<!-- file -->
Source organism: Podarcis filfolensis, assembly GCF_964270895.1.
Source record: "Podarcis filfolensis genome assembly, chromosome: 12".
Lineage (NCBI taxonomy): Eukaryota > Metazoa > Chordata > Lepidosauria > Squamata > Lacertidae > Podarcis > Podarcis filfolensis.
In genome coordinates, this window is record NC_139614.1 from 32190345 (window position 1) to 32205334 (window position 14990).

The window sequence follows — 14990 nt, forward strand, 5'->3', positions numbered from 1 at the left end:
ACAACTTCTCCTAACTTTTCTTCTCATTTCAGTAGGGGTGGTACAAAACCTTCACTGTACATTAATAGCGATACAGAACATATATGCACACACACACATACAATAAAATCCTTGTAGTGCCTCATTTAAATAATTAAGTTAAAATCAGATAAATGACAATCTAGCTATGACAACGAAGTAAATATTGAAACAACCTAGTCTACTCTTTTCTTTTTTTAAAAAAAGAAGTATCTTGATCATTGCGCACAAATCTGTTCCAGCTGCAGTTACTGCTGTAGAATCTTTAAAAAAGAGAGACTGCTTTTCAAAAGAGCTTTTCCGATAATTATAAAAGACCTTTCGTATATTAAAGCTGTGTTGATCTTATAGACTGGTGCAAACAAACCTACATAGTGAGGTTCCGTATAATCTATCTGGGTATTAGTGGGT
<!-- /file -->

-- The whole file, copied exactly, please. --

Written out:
Source organism: Podarcis filfolensis, assembly GCF_964270895.1.
Source record: "Podarcis filfolensis genome assembly, chromosome: 12".
Lineage (NCBI taxonomy): Eukaryota > Metazoa > Chordata > Lepidosauria > Squamata > Lacertidae > Podarcis > Podarcis filfolensis.
In genome coordinates, this window is record NC_139614.1 from 32190345 (window position 1) to 32205334 (window position 14990).

The window sequence follows — 14990 nt, forward strand, 5'->3', positions numbered from 1 at the left end:
ACAACTTCTCCTAACTTTTCTTCTCATTTCAGTAGGGGTGGTACAAAACCTTCACTGTACATTAATAGCGATACAGAACATATATGCACACACACACATACAATAAAATCCTTGTAGTGCCTCATTTAAATAATTAAGTTAAAATCAGATAAATGACAATCTAGCTATGACAACGAAGTAAATATTGAAACAACCTAGTCTACTCTTTTCTTTTTTTAAAAAAAGAAGTATCTTGATCATTGCGCACAAATCTGTTCCAGCTGCAGTTACTGCTGTAGAATCTTTAAAAAAGAGAGACTGCTTTTCAAAAGAGCTTTTCCGATAATTATAAAAGACCTTTCGTATATTAAAGCTGTGTTGATCTTATAGACTGGTGCAAACAAACCTACATAGTGAGGTTCCGTATAATCTATCTGGGTATTAGTGGGT